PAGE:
Locked Out: Palestinian Refugees and the Key to Peace

Originally published


Plight of refugees is key to resolving Palestinian-Israeli conflict: Christian Aid

The plight of Palestinian refugees must be urgently addressed if peace between Israel and the Palestinians is ever to become a reality, warns Christian Aid in a new report.

The development agency says that confining the refugee question to the margins of peace negotiations or to be left to the final stages of any agreement, is a failed policy.

‘For Palestinians, the peace process must end the injustice and ordeal of forced displacement that they continue to experience’, says the report, Locked Out: Palestinian Refugees and the Key to Peace.

At the same time, ‘Israelis require assurance that such a process would not mean the end of Israel as a secure state for Jews.’

The report, launched to mark World Refugee Day, reflects Christian Aid’s mission to alleviate poverty – a daily reality for many refugees - through tackling the systems that perpetuate it.

On the basis of their status as refugees, it says, Palestinians are ‘frequently subject to legal, political and socio-economic discrimination.’

The report adds: ‘The continued exclusion of Palestinian refugees from any peace process, along with the systematic denial of their rights, is ensuring that a viable solution to the conflict remains out of reach.

‘As can be seen from the cases of other marginalised or persecuted groups in history, identity is not easily broken and its common bond rarely weakened.

‘Palestinian refugees do not want to be regarded as passive, hapless victims; neither do they want to exist on humanitarian assistance. They want recognition of their identity, of their rights and also of the vibrant and critical contribution they can and should make to unlocking the impasse.’

During the Arab-Israeli war that preceded the founding of the state of Israel in 1948, approximately 750,000 Palestinians either fled, or were forced to flee, their homes.

Many sought sanctuary in neighbouring countries with today some 4.8m Palestinians registered as refugees in the Middle East, one of the world’s largest refugee populations.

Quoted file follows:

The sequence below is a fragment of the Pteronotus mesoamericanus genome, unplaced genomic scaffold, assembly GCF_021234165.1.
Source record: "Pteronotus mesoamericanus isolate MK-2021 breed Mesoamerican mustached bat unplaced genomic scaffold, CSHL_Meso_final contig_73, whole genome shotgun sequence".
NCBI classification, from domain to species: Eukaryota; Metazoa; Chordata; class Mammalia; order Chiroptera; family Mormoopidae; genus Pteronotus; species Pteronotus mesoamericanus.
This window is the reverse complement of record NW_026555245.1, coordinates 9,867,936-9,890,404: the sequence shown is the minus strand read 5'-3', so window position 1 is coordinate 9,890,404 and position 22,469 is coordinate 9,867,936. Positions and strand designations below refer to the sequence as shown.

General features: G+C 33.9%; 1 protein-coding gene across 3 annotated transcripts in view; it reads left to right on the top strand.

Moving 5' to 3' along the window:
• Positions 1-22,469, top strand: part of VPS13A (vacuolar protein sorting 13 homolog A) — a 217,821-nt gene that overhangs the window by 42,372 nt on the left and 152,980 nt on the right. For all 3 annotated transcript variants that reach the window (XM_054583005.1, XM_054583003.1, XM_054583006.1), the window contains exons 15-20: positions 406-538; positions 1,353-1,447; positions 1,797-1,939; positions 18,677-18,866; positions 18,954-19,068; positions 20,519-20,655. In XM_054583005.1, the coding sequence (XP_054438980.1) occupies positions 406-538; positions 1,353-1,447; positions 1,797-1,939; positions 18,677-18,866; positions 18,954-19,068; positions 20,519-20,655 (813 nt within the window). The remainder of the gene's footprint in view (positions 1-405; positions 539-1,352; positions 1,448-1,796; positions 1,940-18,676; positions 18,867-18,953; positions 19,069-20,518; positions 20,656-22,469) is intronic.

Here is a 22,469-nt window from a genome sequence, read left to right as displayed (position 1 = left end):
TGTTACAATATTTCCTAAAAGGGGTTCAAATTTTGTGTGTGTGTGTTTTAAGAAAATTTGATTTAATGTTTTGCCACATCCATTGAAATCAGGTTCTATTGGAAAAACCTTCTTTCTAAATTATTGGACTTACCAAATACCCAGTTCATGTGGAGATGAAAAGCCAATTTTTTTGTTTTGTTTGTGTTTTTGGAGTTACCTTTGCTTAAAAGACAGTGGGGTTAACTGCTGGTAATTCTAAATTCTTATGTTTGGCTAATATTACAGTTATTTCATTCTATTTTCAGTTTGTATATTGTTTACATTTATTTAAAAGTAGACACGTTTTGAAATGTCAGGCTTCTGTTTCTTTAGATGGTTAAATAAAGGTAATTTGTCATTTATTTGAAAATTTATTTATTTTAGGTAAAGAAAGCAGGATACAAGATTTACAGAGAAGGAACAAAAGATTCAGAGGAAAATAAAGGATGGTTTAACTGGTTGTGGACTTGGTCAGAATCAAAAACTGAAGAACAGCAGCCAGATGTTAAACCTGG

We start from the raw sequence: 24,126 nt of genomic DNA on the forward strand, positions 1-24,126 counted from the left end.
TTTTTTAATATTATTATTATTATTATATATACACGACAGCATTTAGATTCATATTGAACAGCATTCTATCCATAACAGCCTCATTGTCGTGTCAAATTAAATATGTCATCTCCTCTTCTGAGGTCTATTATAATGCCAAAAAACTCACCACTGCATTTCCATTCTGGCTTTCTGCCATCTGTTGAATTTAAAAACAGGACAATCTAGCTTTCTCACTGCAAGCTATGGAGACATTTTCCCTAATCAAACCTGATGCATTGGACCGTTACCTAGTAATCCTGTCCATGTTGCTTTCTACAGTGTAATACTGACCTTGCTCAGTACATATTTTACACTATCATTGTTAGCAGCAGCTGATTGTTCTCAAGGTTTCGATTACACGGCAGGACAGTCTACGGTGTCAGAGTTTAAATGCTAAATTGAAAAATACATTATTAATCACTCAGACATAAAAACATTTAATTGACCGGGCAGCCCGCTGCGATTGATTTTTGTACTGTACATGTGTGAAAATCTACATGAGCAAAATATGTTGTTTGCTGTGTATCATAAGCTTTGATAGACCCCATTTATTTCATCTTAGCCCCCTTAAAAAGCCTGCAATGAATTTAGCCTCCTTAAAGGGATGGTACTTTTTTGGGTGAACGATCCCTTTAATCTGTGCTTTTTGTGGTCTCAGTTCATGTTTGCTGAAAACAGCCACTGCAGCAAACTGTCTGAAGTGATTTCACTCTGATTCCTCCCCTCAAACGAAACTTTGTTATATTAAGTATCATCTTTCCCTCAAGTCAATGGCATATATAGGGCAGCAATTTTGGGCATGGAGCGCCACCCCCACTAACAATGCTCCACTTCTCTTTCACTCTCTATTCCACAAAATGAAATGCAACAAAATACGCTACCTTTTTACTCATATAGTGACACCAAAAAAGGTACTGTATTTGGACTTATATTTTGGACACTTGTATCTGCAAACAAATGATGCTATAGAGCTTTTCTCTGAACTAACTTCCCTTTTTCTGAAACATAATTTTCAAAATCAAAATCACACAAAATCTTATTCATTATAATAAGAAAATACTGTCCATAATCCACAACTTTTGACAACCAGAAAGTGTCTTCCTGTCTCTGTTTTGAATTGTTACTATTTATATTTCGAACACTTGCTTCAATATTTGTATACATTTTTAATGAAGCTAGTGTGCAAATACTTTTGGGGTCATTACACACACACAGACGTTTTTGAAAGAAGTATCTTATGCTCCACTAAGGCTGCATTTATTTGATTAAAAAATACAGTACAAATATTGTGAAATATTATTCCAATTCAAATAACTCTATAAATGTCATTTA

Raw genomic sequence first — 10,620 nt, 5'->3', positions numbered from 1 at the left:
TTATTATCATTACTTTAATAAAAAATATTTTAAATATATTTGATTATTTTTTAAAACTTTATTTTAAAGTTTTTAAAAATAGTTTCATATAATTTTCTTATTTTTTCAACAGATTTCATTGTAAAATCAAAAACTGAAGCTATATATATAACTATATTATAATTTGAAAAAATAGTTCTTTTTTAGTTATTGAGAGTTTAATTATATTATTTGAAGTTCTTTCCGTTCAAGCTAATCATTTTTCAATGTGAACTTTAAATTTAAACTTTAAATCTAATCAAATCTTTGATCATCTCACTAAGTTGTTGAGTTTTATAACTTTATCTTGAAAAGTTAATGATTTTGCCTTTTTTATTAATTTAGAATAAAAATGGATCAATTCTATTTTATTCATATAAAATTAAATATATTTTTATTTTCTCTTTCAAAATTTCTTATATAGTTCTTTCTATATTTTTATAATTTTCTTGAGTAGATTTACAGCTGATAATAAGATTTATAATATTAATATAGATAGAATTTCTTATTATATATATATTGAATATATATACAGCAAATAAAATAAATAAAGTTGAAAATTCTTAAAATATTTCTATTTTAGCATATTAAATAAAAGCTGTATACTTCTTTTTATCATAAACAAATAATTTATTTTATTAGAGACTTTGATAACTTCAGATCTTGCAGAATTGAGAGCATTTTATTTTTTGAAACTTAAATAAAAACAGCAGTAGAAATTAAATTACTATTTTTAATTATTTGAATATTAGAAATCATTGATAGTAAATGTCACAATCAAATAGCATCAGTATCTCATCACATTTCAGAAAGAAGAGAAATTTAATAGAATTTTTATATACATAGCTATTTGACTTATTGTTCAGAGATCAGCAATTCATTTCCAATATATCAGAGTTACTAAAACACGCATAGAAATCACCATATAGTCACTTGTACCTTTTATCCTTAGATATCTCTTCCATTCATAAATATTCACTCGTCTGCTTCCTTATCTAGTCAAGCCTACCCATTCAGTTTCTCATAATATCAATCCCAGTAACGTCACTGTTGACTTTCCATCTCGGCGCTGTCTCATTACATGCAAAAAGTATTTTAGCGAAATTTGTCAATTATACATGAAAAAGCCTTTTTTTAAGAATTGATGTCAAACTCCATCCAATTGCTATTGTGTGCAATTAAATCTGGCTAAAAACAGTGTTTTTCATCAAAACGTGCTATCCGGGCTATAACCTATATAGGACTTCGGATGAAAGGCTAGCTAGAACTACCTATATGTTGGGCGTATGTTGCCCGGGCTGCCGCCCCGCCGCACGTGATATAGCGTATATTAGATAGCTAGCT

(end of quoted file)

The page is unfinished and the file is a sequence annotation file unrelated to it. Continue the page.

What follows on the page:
The report identifies as a key obstacle to progress the refusal of Israel to accept responsibility for the displacement of Palestinians from the former British Mandate of Palestine.

Report author, William Bell, Christian Aid’s Policy and Advocacy Officer for Israel and the Palestinians, said: ‘Recognising the rights of refugees along with Israel as a secure state for Jews is critical to unlocking the conflict.

‘With vastly increased numbers of refugees still living in poverty, often without hope and at a time of political upheaval across the region, the need to address their situation is perhaps more pressing than ever.’

The report says the way forward ‘requires a long-term, just and peaceful solution that guarantees a viable future for both Palestinians and Israelis.

‘This calls for a radical shift from the current political stalemate to one where Palestinians, Israelis and the international community have the political will and create the space necessary to take bold steps towards peace.’

Christian Aid calls on the UK government to actively promote recognition of refugee rights as a part of comprehensive and viable solution to the conflict. It should play a leading role in the EU in developing practical policies to resolve matters, and support the international community in determining what the cost of resolving the refugee issue would be.

The international community should ‘establish a workable and effective mechanism to examine repatriation, resettlement and compensation issues for refugees in detail.’